Christopher Elliott, who likely deserves a patent on making unsupported — and unsupportable — claims in columns about travel, has a new one: “Have travelers lost the class war?”
He pegs his piece on class warfare in the skies on the introduction of American’s new premium configuation Airbus A321 which will begin flying New York JFK – San Francisco next month. Oddly the class warfare didn’t begin when the plane started flying JFK – Los Angeles last month. Nor did lie flat seats on either route generate a class war when those were first offered by the incumbent competitors on the routes.
Here’s the meat of Elliott’s class struggle argument:
Meanwhile, ordinary passengers languish in crowded waiting areas and are wedged into airline seats that seem to shrink between flights. When they complain, they’re often angrily told by disgruntled airline employees that they get what they pay for.
The airline’s highest-spending customers are being lavished with more, while the rest give up their last shred of dignity, such as a humane amount of legroom and seat width or the ability to check a bag without paying extra. If it’s not bolted down in steerage class, there’s a charge for it these days. What’s more, this class conflict is playing itself out across the entire travel industry.
The divide between rich and poor has never been more obvious than in the air. And the airline industry has become quite comfortable with our collective deprivation
The film Jerry Maguire did a much better job framing the issue, when Renee Zellweger’s character looks forward from the coach cabin and up to where Tom Cruise is sitting and tells her son,
- First class, that’s what’s wrong. It used to be a better meal, now it’s a better life.
Elliott’s class struggle claims — devoid of facts — ignore key realities:
- Coach travel isn’t actually ‘getting worse’ in any material sense, seat pitch isn’t being reduced, and indeed extra legroom seating in coach has become more widespread.
- Coach travel is getting less expensive (in inflation-adjusted prices, inclusive of fees).
- Domestic premium cabin travel is actually getting worse.
- Only international premium services, and a handful of New York – West Coast routes, are improving.
Coach now features internet, and in some cases pimped out inflight entertainment (on many Delta planes, and the future is bright with servers to stream video on demand). Coach pitch hasn’t decreased.
The meals up front on domestic flights ain’t what they used to be. My first upgrade on United was a cross country flight in which I got a shrimp appetizer and steak for lunch, served in courses. I used to get crab cakes flying Chicago – Baltimore on United. When the ‘gourmet cheeseburger’ was introduced in 2001 it was shocking that first class could offer a burger. Fifteen years later I long for the burger to be gourmet…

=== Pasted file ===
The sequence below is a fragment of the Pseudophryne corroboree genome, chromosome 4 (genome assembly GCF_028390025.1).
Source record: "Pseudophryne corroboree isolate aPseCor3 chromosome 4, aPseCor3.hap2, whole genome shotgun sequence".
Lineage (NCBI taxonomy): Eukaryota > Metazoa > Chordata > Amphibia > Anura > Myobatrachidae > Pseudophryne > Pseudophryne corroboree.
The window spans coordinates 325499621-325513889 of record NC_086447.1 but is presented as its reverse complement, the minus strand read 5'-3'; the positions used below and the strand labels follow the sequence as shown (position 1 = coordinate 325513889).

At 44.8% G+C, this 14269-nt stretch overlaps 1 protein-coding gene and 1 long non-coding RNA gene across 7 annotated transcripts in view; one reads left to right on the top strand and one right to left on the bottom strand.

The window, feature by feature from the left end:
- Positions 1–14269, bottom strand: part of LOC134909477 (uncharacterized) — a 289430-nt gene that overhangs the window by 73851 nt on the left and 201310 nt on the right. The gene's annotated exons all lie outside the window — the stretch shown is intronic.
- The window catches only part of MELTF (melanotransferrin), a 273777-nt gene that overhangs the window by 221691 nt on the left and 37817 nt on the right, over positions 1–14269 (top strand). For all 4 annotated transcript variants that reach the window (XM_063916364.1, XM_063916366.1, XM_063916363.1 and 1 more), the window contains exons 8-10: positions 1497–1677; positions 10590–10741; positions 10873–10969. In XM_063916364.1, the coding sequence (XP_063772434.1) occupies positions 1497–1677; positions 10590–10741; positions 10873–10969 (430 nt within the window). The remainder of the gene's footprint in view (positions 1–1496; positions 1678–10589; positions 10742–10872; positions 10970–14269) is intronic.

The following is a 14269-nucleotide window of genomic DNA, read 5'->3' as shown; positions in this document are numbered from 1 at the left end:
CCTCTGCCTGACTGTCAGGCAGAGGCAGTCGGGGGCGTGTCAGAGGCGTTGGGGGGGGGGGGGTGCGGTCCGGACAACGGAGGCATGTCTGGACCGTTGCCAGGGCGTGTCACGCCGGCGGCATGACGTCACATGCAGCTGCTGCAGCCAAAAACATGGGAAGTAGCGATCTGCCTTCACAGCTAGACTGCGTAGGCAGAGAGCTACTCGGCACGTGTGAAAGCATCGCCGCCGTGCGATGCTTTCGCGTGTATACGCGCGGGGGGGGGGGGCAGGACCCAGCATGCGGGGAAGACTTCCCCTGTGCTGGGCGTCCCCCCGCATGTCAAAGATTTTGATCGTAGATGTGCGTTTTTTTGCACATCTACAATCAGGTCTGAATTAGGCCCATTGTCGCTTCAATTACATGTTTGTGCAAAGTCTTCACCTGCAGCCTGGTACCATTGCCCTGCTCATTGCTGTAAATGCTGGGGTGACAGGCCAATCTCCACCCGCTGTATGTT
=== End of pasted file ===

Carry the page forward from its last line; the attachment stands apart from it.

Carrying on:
Meanwhile, inflation-adjusted airfares are about 15% lower than they were in 1995.
Even including fees, airfares are down about 37% since 1979 in inflation-adjusted terms.
That means more people can fly than ever before. That’s democratizing the skies. And it doesn’t even count the advent of free frequent flyer award tickets, which Elliott despises, but which provide millions of free trips each year… including in premium cabins to the masses who would not otherwise pay.
And the frequent flyer programs and credit card rewards programs are themselves a great democratizer.
It isn’t the wealthy that are cherished by the airlines, it’s the middle class middle manager logging a hundred thousand miles butt in seat each year.
And the miles earned by the middle class, including through their credit cards (more miles are earned via credit cards than flying), allow access to premium cabin frequent flyer awards — they open up a domain that was once the exclusive cabin of the privileged. Now anyone with a Visa, a MasterCard, and American Express who saves their miles can fly up there.
So Elliott gets it exactly backwards. Previously only money bought privilege, now many more of us can access it in the sky.
First class is always and everywhere better than coach. But that doesn’t mean coach is getting worse, or domestic first getting better, and it isn’t necessarily the rich who are accessing first class either — more and more the middle class have access to the skies, and even to the front of the curtain separating the cabins.
The more stratified the travel industry becomes, the further we get from the dignified experience everyone deserves.
In that world, we’d be better off staying home.
… likely because he can’t accept that frequent flyer programs are ladders of opportunity.